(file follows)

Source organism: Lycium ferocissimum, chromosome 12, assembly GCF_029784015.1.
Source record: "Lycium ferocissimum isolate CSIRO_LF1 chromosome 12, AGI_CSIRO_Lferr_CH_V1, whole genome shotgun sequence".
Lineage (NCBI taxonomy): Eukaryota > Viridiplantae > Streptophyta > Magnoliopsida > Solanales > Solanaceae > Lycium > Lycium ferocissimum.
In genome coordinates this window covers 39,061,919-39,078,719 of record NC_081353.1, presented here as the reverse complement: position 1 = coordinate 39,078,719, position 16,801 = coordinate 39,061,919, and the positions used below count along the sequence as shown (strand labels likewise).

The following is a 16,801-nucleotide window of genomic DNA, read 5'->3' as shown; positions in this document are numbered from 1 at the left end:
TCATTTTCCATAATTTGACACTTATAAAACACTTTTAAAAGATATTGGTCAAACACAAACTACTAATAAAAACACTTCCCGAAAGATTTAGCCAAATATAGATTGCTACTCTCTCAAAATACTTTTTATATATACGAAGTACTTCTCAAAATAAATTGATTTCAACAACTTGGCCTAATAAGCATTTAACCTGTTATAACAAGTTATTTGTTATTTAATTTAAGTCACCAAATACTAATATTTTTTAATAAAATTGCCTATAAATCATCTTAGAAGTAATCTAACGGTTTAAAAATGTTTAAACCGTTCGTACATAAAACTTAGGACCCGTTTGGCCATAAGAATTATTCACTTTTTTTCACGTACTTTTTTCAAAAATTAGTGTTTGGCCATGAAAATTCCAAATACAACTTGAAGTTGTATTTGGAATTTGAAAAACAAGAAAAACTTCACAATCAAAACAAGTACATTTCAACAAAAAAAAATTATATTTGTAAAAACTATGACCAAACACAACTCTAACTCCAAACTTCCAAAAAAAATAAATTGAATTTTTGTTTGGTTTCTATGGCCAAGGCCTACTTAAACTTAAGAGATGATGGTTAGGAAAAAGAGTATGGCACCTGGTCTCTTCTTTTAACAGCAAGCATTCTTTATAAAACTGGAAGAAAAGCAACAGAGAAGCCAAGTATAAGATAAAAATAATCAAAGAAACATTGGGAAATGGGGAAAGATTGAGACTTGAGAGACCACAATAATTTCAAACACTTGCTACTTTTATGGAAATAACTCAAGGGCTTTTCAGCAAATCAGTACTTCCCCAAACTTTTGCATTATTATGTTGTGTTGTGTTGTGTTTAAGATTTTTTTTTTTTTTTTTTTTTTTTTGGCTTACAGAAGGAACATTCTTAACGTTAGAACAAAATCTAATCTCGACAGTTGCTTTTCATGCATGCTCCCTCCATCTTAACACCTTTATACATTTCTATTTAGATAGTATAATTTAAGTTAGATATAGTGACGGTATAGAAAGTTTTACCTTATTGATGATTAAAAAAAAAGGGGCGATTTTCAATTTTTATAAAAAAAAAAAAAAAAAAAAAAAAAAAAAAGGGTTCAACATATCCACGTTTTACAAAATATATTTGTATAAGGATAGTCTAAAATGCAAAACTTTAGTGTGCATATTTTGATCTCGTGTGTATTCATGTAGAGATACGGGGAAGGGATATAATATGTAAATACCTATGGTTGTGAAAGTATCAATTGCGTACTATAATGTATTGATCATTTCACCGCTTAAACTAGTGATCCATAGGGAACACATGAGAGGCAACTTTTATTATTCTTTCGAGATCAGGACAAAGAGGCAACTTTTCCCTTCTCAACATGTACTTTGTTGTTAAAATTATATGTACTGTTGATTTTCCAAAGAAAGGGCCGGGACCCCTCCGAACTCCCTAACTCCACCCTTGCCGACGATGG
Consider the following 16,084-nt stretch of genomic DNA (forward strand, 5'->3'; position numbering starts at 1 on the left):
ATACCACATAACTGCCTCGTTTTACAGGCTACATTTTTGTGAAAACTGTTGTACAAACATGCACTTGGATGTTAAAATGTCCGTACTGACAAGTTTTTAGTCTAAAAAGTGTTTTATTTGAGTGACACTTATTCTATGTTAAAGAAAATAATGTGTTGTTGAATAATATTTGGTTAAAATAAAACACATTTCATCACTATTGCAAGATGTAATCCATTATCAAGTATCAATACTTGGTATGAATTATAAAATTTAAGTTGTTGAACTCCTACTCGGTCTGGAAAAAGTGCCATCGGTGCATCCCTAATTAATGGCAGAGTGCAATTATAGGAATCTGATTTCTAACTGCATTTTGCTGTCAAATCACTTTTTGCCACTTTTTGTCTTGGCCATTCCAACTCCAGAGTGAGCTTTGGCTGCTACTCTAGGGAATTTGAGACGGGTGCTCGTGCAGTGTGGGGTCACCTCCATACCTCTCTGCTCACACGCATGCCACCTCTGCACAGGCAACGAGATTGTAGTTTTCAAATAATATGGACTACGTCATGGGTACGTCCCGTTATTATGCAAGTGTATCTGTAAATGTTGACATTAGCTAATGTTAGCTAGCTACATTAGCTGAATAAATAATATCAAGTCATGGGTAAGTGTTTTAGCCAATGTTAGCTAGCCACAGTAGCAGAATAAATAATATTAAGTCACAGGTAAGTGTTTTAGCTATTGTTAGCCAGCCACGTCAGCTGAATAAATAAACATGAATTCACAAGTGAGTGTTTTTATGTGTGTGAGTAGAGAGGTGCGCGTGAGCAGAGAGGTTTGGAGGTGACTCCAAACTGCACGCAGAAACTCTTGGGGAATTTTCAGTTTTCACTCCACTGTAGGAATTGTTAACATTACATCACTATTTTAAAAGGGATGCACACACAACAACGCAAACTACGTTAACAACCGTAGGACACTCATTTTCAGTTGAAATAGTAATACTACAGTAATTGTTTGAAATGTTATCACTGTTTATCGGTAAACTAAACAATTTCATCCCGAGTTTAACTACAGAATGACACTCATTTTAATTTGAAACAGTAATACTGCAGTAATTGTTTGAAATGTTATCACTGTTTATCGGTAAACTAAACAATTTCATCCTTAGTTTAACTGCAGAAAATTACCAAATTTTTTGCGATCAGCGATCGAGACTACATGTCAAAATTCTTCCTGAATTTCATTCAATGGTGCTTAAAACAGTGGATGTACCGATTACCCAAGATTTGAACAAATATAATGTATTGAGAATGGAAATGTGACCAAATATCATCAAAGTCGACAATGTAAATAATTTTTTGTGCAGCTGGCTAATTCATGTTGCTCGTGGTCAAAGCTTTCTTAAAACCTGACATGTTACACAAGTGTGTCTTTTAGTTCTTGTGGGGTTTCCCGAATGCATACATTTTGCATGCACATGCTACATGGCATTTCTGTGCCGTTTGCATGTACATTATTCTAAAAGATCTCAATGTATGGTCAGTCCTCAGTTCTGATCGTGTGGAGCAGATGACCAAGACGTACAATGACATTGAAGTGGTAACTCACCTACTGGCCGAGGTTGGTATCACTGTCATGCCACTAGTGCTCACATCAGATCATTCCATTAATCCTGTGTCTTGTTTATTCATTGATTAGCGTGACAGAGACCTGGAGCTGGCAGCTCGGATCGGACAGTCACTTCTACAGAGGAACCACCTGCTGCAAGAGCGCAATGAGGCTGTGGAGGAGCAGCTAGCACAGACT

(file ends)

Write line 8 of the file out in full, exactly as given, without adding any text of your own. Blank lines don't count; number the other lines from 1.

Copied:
ATACCACATAACTGCCTCGTTTTACAGGCTACATTTTTGTGAAAACTGTTGTACAAACATGCACTTGGATGTTAAAATGTCCGTACTGACAAGTTTTTAGTCTAAAAAGTGTTTTATTTGAGTGACACTTATTCTATGTTAAAGAAAATAATGTGTTGTTGAATAATATTTGGTTAAAATAAAACACATTTCATCACTATTGCAAGATGTAATCCATTATCAAGTATCAATACTTGGTATGAATTATAAAATTTAAGTTGTTGAACTCCTACTCGGTCTGGAAAAAGTGCCATCGGTGCATCCCTAATTAATGGCAGAGTGCAATTATAGGAATCTGATTTCTAACTGCATTTTGCTGTCAAATCACTTTTTGCCACTTTTTGTCTTGGCCATTCCAACTCCAGAGTGAGCTTTGGCTGCTACTCTAGGGAATTTGAGACGGGTGCTCGTGCAGTGTGGGGTCACCTCCATACCTCTCTGCTCACACGCATGCCACCTCTGCACAGGCAACGAGATTGTAGTTTTCAAATAATATGGACTACGTCATGGGTACGTCCCGTTATTATGCAAGTGTATCTGTAAATGTTGACATTAGCTAATGTTAGCTAGCTACATTAGCTGAATAAATAATATCAAGTCATGGGTAAGTGTTTTAGCCAATGTTAGCTAGCCACAGTAGCAGAATAAATAATATTAAGTCACAGGTAAGTGTTTTAGCTATTGTTAGCCAGCCACGTCAGCTGAATAAATAAACATGAATTCACAAGTGAGTGTTTTTATGTGTGTGAGTAGAGAGGTGCGCGTGAGCAGAGAGGTTTGGAGGTGACTCCAAACTGCACGCAGAAACTCTTGGGGAATTTTCAGTTTTCACTCCACTGTAGGAATTGTTAACATTACATCACTATTTTAAAAGGGATGCACACACAACAACGCAAACTACGTTAACAACCGTAGGACACTCATTTTCAGTTGAAATAGTAATACTACAGTAATTGTTTGAAATGTTATCACTGTTTATCGGTAAACTAAACAATTTCATCCCGAGTTTAACTACAGAATGACACTCATTTTAATTTGAAACAGTAATACTGCAGTAATTGTTTGAAATGTTATCACTGTTTATCGGTAAACTAAACAATTTCATCCTTAGTTTAACTGCAGAAAATTACCAAATTTTTTGCGATCAGCGATCGAGACTACATGTCAAAATTCTTCCTGAATTTCATTCAATGGTGCTTAAAACAGTGGATGTACCGATTACCCAAGATTTGAACAAATATAATGTATTGAGAATGGAAATGTGACCAAATATCATCAAAGTCGACAATGTAAATAATTTTTTGTGCAGCTGGCTAATTCATGTTGCTCGTGGTCAAAGCTTTCTTAAAACCTGACATGTTACACAAGTGTGTCTTTTAGTTCTTGTGGGGTTTCCCGAATGCATACATTTTGCATGCACATGCTACATGGCATTTCTGTGCCGTTTGCATGTACATTATTCTAAAAGATCTCAATGTATGGTCAGTCCTCAGTTCTGATCGTGTGGAGCAGATGACCAAGACGTACAATGACATTGAAGTGGTAACTCACCTACTGGCCGAGGTTGGTATCACTGTCATGCCACTAGTGCTCACATCAGATCATTCCATTAATCCTGTGTCTTGTTTATTCATTGATTAGCGTGACAGAGACCTGGAGCTGGCAGCTCGGATCGGACAGTCACTTCTACAGAGGAACCACCTGCTGCAAGAGCGCAATGAGGCTGTGGAGGAGCAGCTAGCACAGACT